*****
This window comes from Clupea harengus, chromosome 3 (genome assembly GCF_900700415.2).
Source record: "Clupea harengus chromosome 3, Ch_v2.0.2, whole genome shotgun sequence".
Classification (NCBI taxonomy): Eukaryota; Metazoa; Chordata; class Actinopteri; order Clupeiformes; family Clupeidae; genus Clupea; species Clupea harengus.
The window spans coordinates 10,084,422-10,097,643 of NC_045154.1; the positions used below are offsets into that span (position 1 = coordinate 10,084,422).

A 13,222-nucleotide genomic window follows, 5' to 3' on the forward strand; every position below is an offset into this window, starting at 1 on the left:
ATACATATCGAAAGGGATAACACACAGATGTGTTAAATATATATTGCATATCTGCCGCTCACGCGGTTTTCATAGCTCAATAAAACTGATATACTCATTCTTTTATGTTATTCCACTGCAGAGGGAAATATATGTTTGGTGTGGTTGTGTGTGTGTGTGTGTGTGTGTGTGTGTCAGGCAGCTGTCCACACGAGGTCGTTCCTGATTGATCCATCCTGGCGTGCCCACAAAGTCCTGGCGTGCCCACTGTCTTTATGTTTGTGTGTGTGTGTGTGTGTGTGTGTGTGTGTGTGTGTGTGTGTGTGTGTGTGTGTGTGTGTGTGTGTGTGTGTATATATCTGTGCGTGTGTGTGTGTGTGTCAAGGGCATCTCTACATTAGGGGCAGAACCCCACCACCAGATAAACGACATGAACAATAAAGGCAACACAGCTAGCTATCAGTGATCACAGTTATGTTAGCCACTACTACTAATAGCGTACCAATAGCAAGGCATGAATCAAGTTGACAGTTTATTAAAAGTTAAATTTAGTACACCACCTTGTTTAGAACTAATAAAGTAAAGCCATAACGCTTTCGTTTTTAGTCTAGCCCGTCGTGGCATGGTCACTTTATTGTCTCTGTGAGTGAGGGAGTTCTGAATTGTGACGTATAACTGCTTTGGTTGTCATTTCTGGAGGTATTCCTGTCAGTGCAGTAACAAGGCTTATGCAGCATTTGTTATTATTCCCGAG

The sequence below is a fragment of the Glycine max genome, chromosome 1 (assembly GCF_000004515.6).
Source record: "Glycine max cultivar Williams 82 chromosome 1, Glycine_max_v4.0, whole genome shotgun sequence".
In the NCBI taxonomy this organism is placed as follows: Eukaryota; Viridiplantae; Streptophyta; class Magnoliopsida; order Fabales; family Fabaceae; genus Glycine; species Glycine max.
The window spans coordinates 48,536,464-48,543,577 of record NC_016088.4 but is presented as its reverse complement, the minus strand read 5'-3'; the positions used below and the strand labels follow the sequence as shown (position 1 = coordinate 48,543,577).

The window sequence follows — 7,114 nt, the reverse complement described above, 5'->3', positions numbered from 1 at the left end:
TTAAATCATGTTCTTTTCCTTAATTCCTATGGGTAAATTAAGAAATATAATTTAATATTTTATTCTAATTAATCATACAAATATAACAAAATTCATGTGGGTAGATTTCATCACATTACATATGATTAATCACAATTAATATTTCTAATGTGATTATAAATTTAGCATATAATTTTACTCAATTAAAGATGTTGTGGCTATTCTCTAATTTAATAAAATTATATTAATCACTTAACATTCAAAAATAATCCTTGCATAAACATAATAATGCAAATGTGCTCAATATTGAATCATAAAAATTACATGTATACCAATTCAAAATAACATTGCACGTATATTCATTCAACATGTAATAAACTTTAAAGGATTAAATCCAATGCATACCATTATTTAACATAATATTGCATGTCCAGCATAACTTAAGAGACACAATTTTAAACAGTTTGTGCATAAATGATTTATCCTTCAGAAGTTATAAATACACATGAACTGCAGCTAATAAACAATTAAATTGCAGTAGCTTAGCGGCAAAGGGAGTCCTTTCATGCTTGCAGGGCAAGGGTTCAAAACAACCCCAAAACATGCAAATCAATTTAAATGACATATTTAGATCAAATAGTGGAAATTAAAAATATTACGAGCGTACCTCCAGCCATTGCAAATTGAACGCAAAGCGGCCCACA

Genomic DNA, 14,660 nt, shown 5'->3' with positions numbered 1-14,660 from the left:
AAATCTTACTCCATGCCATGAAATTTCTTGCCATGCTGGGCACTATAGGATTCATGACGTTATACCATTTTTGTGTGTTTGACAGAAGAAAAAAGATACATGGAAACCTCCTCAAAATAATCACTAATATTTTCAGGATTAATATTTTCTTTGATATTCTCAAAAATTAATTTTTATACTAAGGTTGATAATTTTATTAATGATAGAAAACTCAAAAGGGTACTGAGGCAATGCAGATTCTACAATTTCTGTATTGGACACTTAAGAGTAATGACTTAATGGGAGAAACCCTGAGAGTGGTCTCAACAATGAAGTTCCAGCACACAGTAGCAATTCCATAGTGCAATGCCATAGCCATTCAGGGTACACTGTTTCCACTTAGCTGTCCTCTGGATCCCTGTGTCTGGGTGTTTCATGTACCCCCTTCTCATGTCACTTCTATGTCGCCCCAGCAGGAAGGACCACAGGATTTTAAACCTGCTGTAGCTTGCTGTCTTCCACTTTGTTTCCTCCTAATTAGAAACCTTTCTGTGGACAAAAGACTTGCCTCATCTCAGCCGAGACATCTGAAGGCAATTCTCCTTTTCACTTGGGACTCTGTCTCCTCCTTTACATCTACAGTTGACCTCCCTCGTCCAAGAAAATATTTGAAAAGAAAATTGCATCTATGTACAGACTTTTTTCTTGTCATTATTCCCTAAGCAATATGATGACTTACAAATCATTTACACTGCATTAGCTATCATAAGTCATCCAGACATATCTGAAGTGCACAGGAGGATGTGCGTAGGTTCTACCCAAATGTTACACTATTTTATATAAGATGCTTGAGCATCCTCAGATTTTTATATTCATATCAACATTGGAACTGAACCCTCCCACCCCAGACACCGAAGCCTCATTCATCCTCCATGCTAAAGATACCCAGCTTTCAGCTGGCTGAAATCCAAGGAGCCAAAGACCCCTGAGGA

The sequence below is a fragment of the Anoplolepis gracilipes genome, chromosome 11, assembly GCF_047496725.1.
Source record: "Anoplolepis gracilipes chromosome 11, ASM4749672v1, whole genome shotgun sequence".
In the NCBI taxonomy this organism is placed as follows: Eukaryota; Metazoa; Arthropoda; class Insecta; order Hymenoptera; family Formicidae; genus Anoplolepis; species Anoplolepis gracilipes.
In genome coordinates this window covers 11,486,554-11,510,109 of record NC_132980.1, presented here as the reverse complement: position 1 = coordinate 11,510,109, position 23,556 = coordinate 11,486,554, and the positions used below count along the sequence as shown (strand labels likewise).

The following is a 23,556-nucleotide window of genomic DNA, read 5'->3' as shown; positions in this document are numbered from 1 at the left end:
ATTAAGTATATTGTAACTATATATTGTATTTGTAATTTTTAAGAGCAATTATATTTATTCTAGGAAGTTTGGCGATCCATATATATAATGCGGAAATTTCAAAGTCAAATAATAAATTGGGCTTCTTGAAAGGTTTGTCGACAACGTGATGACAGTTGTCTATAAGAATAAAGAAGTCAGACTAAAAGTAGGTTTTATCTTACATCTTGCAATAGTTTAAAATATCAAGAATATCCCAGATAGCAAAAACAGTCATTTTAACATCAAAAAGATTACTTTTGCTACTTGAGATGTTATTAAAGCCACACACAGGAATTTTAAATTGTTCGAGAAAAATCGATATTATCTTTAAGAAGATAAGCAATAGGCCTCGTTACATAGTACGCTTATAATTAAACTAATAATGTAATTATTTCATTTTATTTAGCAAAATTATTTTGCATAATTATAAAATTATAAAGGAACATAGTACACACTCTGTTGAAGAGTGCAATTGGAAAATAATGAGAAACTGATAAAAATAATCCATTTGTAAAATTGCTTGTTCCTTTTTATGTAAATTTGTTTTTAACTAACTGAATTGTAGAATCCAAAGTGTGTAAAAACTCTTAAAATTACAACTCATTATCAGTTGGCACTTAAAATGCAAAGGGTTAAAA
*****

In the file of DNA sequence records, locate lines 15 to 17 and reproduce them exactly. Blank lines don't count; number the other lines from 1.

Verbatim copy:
The sequence below is a fragment of the Anoplolepis gracilipes genome, chromosome 11, assembly GCF_047496725.1.
Source record: "Anoplolepis gracilipes chromosome 11, ASM4749672v1, whole genome shotgun sequence".
In the NCBI taxonomy this organism is placed as follows: Eukaryota; Metazoa; Arthropoda; class Insecta; order Hymenoptera; family Formicidae; genus Anoplolepis; species Anoplolepis gracilipes.